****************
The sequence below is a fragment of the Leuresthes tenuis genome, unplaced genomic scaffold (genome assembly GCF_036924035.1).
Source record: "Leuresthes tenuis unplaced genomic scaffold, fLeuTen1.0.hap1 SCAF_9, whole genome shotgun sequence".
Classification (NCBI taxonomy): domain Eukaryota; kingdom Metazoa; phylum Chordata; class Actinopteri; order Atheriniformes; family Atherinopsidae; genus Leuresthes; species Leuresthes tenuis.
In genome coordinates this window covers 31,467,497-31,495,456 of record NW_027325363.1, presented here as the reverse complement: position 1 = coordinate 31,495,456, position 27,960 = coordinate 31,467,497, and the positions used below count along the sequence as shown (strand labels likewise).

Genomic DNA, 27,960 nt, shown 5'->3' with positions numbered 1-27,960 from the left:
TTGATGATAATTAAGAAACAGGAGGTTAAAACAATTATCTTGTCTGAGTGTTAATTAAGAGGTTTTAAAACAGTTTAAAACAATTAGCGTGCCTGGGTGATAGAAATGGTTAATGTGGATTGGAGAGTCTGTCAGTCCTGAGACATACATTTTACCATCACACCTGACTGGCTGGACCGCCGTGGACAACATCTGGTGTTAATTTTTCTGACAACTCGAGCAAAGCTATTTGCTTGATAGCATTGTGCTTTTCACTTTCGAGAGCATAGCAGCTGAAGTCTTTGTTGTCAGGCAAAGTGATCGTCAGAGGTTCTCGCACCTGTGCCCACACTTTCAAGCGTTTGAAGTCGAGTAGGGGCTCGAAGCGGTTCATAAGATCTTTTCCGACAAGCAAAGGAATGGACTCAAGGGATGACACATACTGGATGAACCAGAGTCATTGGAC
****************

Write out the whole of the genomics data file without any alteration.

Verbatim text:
The sequence below is a fragment of the Leuresthes tenuis genome, unplaced genomic scaffold (genome assembly GCF_036924035.1).
Source record: "Leuresthes tenuis unplaced genomic scaffold, fLeuTen1.0.hap1 SCAF_9, whole genome shotgun sequence".
Classification (NCBI taxonomy): domain Eukaryota; kingdom Metazoa; phylum Chordata; class Actinopteri; order Atheriniformes; family Atherinopsidae; genus Leuresthes; species Leuresthes tenuis.
In genome coordinates this window covers 31,467,497-31,495,456 of record NW_027325363.1, presented here as the reverse complement: position 1 = coordinate 31,495,456, position 27,960 = coordinate 31,467,497, and the positions used below count along the sequence as shown (strand labels likewise).

Genomic DNA, 27,960 nt, shown 5'->3' with positions numbered 1-27,960 from the left:
TTGATGATAATTAAGAAACAGGAGGTTAAAACAATTATCTTGTCTGAGTGTTAATTAAGAGGTTTTAAAACAGTTTAAAACAATTAGCGTGCCTGGGTGATAGAAATGGTTAATGTGGATTGGAGAGTCTGTCAGTCCTGAGACATACATTTTACCATCACACCTGACTGGCTGGACCGCCGTGGACAACATCTGGTGTTAATTTTTCTGACAACTCGAGCAAAGCTATTTGCTTGATAGCATTGTGCTTTTCACTTTCGAGAGCATAGCAGCTGAAGTCTTTGTTGTCAGGCAAAGTGATCGTCAGAGGTTCTCGCACCTGTGCCCACACTTTCAAGCGTTTGAAGTCGAGTAGGGGCTCGAAGCGGTTCATAAGATCTTTTCCGACAAGCAAAGGAATGGACTCAAGGGATGACACATACTGGATGAACCAGAGTCATTGGAC